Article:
Filmmaking | Interviews

Beyond the Boundaries of Grief

1 Jul , 2007  

Written by Ellen Mills | Posted by:

Two Massachusetts women share grief but also a desire to dispel the hateful atmosphere after 9/11. Beth Murphy documents their incredible journey to Afghanistan in Beyond Belief, screening at the Woods Hole Film Festival on August 4th.
Two American women, their heads covered in deference to Afghan cultural norms, ride through the streets of Kabul on their way to meet a group of Afghan women with whom they know they share one trait: widowhood.  The Americans, Patti Quigley and Susan Retik, were widowed on September 11th, 2001 and, in the years since, have founded Beyond the 11th, an organization that raises money to help widows and their children in Afghanistan.  Beth Murphy, also from Massachusetts, chronicles their journey to carry a common thread of loss across the world in her new documentary, Beyond Belief.

Before founding Principle Pictures, Murphy spent 18 years producing documentaries for television and radio.  When Murphy learned about Retik and Quigley through her work with The International Institute of Boston, her story instincts dictated that she find out more. So she phoned Retik. 

"I called Susan at home and we started talking.  Her initial reaction was a little incredulity – why would anyone be interested in what we’re doing?  I had to convince them that it was interesting and inspiring.”

Retik admits that she, too, was reticent to commit to the project at first.  “I was so surprised that anyone was interested at all because we hadn’t accomplished anything yet.  It was a few weeks before our bike trip, Cycling Forward.”  Retik and Quigley, whose husbands were on the planes that crashed into the Twin Towers, planned to bike from Ground Zero in New York to Boston to raise money for their organization.  Retik remained non-committal but agreed to meet Murphy to discuss the project.  “The minute I met her I knew we were in great hands.  I just loved her from the beginning.”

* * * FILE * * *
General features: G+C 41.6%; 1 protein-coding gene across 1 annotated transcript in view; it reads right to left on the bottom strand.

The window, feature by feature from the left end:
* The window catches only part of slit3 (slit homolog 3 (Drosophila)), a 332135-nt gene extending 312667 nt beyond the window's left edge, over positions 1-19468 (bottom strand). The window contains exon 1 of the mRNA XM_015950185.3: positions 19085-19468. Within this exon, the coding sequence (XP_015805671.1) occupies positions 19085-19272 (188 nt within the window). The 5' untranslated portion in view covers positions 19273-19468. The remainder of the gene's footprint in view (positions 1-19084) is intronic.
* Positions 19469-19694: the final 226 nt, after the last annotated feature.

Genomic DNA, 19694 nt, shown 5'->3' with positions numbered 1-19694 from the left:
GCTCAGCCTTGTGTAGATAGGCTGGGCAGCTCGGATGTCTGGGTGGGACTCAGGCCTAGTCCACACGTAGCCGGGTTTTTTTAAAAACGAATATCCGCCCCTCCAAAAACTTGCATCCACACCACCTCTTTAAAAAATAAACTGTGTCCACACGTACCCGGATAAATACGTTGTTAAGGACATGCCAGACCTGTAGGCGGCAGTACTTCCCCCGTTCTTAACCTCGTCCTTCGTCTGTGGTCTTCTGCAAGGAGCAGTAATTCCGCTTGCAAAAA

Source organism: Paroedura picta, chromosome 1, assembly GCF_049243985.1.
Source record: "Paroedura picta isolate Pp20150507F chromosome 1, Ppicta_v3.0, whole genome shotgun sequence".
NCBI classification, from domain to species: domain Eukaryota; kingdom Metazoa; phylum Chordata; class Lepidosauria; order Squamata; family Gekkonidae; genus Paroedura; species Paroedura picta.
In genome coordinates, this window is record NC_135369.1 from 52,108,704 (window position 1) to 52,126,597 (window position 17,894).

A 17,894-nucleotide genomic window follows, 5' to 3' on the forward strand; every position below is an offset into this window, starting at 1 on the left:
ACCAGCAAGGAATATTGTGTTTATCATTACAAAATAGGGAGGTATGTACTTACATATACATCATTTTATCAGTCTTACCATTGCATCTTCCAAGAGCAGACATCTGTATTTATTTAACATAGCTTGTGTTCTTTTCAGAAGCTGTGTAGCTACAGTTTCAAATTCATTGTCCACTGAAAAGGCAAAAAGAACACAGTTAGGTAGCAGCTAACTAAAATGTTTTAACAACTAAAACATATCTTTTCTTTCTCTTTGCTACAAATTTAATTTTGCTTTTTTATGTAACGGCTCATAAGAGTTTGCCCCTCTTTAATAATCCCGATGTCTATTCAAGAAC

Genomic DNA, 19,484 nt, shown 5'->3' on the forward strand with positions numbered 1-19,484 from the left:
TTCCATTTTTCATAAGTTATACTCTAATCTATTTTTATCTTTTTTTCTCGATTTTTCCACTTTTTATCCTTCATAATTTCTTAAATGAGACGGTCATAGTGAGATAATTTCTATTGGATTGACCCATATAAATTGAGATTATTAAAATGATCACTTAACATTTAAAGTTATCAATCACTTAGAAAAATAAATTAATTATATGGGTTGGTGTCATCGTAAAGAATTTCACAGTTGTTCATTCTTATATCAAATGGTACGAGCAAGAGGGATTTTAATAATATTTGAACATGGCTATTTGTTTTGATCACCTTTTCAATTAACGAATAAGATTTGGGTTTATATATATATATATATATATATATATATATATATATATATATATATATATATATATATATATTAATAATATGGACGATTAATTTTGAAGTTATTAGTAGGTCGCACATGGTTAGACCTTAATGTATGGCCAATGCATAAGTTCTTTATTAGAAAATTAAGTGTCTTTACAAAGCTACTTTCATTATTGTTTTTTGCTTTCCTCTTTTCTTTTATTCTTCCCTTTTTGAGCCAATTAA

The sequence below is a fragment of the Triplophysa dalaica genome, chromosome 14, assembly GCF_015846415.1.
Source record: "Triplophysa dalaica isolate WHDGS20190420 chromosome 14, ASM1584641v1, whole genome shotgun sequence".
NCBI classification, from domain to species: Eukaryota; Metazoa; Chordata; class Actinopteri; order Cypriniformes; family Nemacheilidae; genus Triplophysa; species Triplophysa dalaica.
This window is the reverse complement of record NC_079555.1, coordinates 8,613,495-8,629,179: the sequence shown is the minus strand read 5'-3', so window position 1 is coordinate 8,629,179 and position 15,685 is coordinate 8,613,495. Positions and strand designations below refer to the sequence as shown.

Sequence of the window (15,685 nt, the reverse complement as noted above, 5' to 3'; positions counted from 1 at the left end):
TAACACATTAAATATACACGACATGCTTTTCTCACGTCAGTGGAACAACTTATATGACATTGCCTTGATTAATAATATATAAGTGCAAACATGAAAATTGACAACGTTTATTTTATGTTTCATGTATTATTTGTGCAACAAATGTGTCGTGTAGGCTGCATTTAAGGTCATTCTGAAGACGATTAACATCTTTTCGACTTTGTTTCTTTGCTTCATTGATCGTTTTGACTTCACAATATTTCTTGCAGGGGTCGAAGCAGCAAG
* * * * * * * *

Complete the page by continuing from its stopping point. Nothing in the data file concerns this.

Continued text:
“At first it seemed clear that they would travel to Afghanistan,” says Murphy.  “The structure of the documentary was obvious.  We would explore their motivations for establishing the ties to Afghanistan, we would follow their fundraising and their bike ride and then we would take the trip to Afghanistan with them.”  The women were forced to reconsider their travel plans however, when elections were held in Afghanistan and the security situation deteriorated.  Then, Retik and Quigley’s key contact in Kabul, Clementina Cantoni, was kidnapped at gunpoint.  “That sealed their fate,” says Murphy.  “They would be unable to travel.”

It was disappointing for Retik and Quigley and posed new challenges for the documentary.  “We began to think about it in different ways,” Murphy says.  “We stayed true to following the journey as it happened.”

Murphy still planned to film in Afghanistan, even without Quigley and Retik.  Fortunately, Cantoni was released unharmed after three weeks.  Many months later the situation improved enough for the two Americans to plan a one-week trip.

An Afghani widow holds the last photo of her husband.
[Click to enlarge]

One of the prime motivations for Quigley and Retik’s organization is to ease the suffering of Afghan widows who do not have the financial and social support familiar to Americans.  “There is no life insurance in Afghanistan,” Murphy explains.  “A widow must live with the husband’s family and if she wants to re-marry, she has to leave her children with them.  It’s an unconscionable choice.”

Murphy calls the shoot in Afghanistan “very intense.”  As the mothers of children who had already lost one parent, Quigley and Retik were aware of the potential dangers, and wanted to reduce risk as much as possible.  Murphy agrees completely.  “Susan and Patti’s safety was our top priority.”  Safety decreed that they could not film the women in public in Afghanistan.  Indoors, Murphy tried to balance shooting the footage she needed with respecting Retik and Quigley’s mission.  “We wanted to keep their experiences with the widows as pure as possible, so we tried to keep our distance for some of the conversations.”